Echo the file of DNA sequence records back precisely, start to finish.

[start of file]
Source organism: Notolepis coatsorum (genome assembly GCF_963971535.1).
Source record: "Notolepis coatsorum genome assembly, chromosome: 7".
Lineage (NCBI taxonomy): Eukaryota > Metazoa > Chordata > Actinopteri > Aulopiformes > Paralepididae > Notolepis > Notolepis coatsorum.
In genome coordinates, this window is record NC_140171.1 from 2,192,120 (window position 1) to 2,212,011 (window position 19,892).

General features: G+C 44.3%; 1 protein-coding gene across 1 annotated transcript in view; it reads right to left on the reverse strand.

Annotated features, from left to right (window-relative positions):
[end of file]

Source organism: Notolepis coatsorum (genome assembly GCF_963971535.1).
Source record: "Notolepis coatsorum genome assembly, chromosome: 7".
Lineage (NCBI taxonomy): Eukaryota > Metazoa > Chordata > Actinopteri > Aulopiformes > Paralepididae > Notolepis > Notolepis coatsorum.
In genome coordinates, this window is record NC_140171.1 from 2,192,120 (window position 1) to 2,212,011 (window position 19,892).

General features: G+C 44.3%; 1 protein-coding gene across 1 annotated transcript in view; it reads right to left on the reverse strand.

Annotated features, from left to right (window-relative positions):